Here's what you need to know about Hyperemesis gravidarum 4 years ago

Here's what you need to know about Hyperemesis gravidarum

This morning, Kensington Palace announced that Kate Middleton was expecting her third child.

In the official statement, the palace said that the Duchess of Cambridge would not be attending an official engagement at the Hornsey Road Children's Centre in London, which had been planned for today.

The statement also said that the Duchess is suffering from the same condition that struck her with her previous two pregnancies, Hyperemesis gravidarum, a severe form of morning sickness.

Hyperemesis gravidarum often referred to as HG, is a condition that results in extreme vomiting and nausea which can last for the entire duration of one's pregnancy.

Although it can continue for nine months, HSE guidelines suggest that it sets in between 4-7 weeks gestation and the peak time for HG is around 11 weeks.

Although it sometimes improves in the middle of pregnancy, Hyperemesis Ireland says that it often lasts right up until birth which is why professional medical treatment is essential for women suffering from HG.

Treatment for HG varies and depends on the severity of the condition but it can include fluids that are delivered intravenously and/or anti-sickness tablets.

If  5 percent of the pre-pregnancy weight is lost, nutritional intervention is often required and this can result in hospital stays.

Those with the condition are given fluids and their condition is heavily monitored until they are deemed well enough to return home.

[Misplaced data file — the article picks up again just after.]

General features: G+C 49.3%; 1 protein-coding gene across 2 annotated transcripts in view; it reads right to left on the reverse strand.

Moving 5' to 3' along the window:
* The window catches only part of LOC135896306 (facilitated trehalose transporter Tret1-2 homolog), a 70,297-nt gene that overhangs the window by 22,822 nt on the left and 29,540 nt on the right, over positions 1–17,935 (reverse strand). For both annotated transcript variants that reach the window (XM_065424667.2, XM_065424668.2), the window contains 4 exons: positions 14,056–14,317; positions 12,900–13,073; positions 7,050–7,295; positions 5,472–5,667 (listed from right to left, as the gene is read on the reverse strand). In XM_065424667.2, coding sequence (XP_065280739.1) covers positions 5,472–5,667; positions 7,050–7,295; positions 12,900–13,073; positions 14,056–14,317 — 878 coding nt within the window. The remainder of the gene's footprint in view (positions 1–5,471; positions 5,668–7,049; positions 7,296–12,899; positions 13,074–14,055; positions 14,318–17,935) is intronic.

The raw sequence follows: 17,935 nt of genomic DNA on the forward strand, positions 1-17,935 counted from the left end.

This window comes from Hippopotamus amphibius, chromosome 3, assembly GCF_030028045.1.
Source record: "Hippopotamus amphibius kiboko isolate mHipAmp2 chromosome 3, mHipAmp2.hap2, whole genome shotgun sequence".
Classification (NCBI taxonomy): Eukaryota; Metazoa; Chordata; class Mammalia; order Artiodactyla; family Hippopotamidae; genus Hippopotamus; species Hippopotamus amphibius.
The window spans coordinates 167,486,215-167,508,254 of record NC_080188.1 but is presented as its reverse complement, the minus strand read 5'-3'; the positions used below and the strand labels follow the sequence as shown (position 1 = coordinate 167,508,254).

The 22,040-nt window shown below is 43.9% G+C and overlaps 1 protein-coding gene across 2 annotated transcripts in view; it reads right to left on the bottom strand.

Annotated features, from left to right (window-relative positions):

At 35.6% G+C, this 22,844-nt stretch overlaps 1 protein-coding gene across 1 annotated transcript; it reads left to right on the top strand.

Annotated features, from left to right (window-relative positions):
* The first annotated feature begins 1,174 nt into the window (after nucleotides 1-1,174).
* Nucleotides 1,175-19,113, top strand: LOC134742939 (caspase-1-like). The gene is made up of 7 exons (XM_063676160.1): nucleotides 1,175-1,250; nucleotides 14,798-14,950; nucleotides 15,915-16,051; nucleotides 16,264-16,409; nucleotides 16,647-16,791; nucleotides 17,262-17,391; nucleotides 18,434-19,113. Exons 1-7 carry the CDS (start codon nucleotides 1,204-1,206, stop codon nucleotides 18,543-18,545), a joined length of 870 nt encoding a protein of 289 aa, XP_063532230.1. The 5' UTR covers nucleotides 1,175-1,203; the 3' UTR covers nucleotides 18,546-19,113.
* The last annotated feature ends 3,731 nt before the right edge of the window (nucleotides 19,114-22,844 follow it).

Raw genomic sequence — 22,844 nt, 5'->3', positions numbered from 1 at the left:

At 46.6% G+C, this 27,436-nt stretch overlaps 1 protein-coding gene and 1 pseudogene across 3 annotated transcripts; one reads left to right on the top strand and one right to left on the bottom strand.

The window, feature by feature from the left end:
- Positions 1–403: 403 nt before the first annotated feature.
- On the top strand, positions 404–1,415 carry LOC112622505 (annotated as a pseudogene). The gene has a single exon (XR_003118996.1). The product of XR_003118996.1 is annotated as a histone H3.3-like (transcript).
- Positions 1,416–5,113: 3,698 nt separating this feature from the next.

Speaking to The BBC previously, Dr Tim Draycott, consultant obstetrician and spokesman for the Royal College of Obstetricians and Gynaecologists, said:

"With treatment - intravenous fluids and medication to control the vomiting and nausea - it's quite a benign condition although horrible to have.

"The real risk is under-treatment".

He also said that although there is no exact definition for what causes the condition, it's linked to hormonal changes during pregnancy.

It can cause dehydration, and/or weight loss which is why women with the condition are urged to seek advice and help from their doctors.

Although nausea and vomiting are the most common symptoms, it can present in other ways including low blood pressure, headaches, fatigue, confusion and a decrease in urination.

Alternative treatments, depending on the severity of HG, include acupressure, homeopathic remedies and bed rest.

Hyperemesis Ireland is an organisation established to " support sufferers of nausea and vomiting in pregnancy and its severe form; Hyperemesis Gravidarum" and you can find out more here.